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Why Are South Korean Politics So Messy?

 
 

The past few months have marked one of the most dramatic periods of political chaos and turmoil in contemporary Korean politics. Grievance, resentment, and fury all have swept through the entire Korean society – the ruling and the opposition parties, the left and the right, conservatives and progressives. In addition to political scandal, South Korea has been debating the pros and the cons in respect to a number of daunting but crucial issues including the deployment of the U.S. Terminal High Altitude Area Defense (THAAD) system.

The fall of a female legend, a “political princess” and the very first woman president in South Korea’s constitutional history, has been followed by the rise of a “civilian successor.” Park Geun-hye, daughter of long-time strongman Park Chung-hee, was impeached over an influence peddling scandal; new President Moon Jae-in lacks Park’s political pedigree and instead has a strong background in civil society. People now expect some brighter changes to come under the new president’s lead, though it is still quite unclear how positive and how different any changes might be. Moon’s subtly different attitudes — for example his approach toward Park’s decision on THAAD deployment before and after his electoral victory — may have already proved, partially at least, that South Korea’s political reality and pattern remains mostly unchanged.

There is a saying: “Character determines fate.” This saying might be used to explain Park’s rise and fall. But to go a little further, are there any connections between the recent political turmoil and the nature or characteristics of South Korea’s domestic politics as a whole? Kim Young-Myung, a professor at Hallym University in South Korea and author of The Nature of Korean Politics (2016), thinks so. Kim claims that “three special conditions” have decided “six special phenomena” in South Korea’s politics.

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The “three special conditions” are: separation (between the North and the South), compressed growth, and the culture of a homogeneous society. The “six special phenomena” include: concentration of ideology, class, and region; partisan fighting; politics of the person (as opposed to the party); emotional fluctuation; cohesiveness; and stability.

Kim’s diagnosis may provide an alternative way to understand current South Korean politics. First, as a homogeneous society that has long been guided under certain doctrines like “anti-Communism” and the “North threat theory,” political decision-making processes, particularly those related to the North and other major powers, have largely fluctuated ideologically and even “emotionally,” causing serious (and at times unintended) consequences for South Korea’s external relations.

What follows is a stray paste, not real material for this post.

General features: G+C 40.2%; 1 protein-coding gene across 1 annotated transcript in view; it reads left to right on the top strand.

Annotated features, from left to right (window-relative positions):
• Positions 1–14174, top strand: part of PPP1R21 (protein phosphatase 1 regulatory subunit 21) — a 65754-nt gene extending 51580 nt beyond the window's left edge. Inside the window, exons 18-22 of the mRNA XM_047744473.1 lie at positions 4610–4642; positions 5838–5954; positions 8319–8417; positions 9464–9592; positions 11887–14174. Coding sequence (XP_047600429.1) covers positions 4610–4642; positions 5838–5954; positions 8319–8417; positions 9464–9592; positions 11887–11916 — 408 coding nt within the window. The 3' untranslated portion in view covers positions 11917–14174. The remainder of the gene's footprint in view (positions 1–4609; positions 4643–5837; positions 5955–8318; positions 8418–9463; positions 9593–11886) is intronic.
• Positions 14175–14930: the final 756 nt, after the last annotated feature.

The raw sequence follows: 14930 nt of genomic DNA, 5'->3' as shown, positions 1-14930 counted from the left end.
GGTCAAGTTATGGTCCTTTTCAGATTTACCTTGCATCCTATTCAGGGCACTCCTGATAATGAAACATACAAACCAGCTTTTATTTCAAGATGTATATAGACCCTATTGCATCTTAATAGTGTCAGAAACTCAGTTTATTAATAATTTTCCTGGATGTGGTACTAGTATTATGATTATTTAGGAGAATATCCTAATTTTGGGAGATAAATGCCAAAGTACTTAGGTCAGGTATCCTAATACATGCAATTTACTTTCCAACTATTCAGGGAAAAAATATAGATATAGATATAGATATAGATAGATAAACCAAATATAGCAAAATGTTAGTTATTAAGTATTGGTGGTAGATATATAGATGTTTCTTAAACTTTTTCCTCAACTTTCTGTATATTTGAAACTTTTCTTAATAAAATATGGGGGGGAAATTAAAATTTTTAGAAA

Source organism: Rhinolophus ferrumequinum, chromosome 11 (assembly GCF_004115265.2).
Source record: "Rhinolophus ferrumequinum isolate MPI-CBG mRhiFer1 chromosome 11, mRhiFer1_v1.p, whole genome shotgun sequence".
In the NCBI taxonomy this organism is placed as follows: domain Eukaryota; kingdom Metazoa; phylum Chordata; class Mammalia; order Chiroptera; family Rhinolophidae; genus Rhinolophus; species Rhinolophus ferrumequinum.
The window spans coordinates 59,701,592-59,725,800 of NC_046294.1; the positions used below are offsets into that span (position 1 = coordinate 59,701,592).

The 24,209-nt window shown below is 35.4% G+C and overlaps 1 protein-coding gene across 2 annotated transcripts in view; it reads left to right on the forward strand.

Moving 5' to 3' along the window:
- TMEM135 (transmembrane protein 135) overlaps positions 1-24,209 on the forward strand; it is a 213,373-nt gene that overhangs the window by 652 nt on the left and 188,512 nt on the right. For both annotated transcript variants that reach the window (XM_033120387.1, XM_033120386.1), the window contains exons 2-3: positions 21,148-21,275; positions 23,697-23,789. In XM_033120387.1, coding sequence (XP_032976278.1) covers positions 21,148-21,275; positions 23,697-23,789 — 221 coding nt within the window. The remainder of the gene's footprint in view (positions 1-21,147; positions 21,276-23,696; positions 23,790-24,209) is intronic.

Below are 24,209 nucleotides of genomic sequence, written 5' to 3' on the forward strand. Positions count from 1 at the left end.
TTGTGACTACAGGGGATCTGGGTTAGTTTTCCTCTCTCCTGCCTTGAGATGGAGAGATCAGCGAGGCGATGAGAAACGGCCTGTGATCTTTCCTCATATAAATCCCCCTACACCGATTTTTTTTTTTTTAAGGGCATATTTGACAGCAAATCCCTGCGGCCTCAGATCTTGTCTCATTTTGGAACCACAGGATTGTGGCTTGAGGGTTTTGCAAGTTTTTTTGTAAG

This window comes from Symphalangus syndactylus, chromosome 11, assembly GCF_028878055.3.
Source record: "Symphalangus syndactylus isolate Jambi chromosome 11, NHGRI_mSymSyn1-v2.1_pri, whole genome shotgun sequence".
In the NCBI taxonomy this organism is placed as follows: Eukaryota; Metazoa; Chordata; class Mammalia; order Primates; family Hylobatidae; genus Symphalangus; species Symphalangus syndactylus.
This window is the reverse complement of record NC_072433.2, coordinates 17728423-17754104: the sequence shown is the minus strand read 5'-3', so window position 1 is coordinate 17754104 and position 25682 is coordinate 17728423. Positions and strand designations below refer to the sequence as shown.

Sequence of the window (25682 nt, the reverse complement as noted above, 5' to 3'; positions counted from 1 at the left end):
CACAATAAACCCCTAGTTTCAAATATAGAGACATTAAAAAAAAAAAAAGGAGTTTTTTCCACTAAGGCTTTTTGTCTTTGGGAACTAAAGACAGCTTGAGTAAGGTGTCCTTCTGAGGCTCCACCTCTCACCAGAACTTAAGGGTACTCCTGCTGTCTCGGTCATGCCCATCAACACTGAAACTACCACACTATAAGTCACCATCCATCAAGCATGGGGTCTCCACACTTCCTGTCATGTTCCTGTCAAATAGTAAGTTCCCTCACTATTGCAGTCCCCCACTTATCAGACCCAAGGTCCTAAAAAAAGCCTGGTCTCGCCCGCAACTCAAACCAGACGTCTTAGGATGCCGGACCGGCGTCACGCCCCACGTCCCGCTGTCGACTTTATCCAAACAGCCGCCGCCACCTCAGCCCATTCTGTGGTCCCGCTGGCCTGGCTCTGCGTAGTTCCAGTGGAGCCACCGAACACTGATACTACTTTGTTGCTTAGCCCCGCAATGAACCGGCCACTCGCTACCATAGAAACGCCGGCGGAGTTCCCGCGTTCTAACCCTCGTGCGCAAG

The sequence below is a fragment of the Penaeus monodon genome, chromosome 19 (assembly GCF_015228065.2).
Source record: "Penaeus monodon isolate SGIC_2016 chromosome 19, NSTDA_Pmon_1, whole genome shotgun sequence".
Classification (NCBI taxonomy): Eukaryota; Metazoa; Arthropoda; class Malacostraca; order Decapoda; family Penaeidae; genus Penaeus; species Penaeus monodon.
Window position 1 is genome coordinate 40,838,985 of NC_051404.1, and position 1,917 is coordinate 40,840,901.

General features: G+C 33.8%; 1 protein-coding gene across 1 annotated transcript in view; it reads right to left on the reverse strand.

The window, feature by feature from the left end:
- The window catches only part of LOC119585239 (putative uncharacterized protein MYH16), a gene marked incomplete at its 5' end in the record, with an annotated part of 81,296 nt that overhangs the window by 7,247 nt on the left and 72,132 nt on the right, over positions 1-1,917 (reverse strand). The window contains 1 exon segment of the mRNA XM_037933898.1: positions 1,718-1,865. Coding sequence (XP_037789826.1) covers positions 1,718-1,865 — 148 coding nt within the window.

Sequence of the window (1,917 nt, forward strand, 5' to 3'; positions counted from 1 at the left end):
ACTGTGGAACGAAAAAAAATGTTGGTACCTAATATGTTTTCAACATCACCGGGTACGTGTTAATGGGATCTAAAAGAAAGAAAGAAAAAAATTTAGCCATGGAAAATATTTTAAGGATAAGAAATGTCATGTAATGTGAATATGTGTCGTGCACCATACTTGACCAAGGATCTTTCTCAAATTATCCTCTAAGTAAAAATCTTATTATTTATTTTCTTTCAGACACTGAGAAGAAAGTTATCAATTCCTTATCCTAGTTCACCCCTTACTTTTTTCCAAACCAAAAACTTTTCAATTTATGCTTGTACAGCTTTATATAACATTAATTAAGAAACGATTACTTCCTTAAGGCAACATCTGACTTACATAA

Partisan fighting in South Korean politics is another dramatic story — it goes beyond the pattern of inter-party competition and results in intra-party divergence, conflict, and even critical stand-offs, as seen in the fight between the pro-Park and the anti-Park factions in the former Saenuri Party during the recent scandal. Another interesting but somewhat odd characteristic in South Korea’s party politics lies in the fact that party members do not seem to have substantial loyalty to the party. Indeed, the names of political parties have changed frequently and new parties are constantly convened as the result of various intra-party disagreements and stand-offs. Thus Saenuri, itself formed only in 2012, is already defunct, having split into the Liberty Korea Party and the Baerun Party.

Meanwhile, Kim’s “special phenomena” of cohesiveness and stability can be put in a relatively more positive context. After chaos and turmoil, unanimous consensus about social and political stability is generally reached among the public and different political factions. The recent upheaval is no example — the major national apparatus, including the legal system, did not fail, and a new president was successfully elected in crisis. This is a very noteworthy end to the past few months’ chaos – what some would call the “true spirit” of a free democratic society.

But in the long term, the question for South Korea is this: as the separation protracts, compressed growth ebbs, and the homogeneous Society meets with diversified (internal and external) challenges, how long will Kim’s “six special phenomena” sustain? The chance is that there of course we might see the birth of new “special phenomena.” Take Moon’s popularity among the young  South Koreans as an example. The emerging political indifference among younger generations, ironically, may contribute to the “rebirth” of South Korean politics – possibly less ideological and less emotional, but more rational and focused on livelihood issues. If this truly happens, the consequences and implications will be far-reaching.

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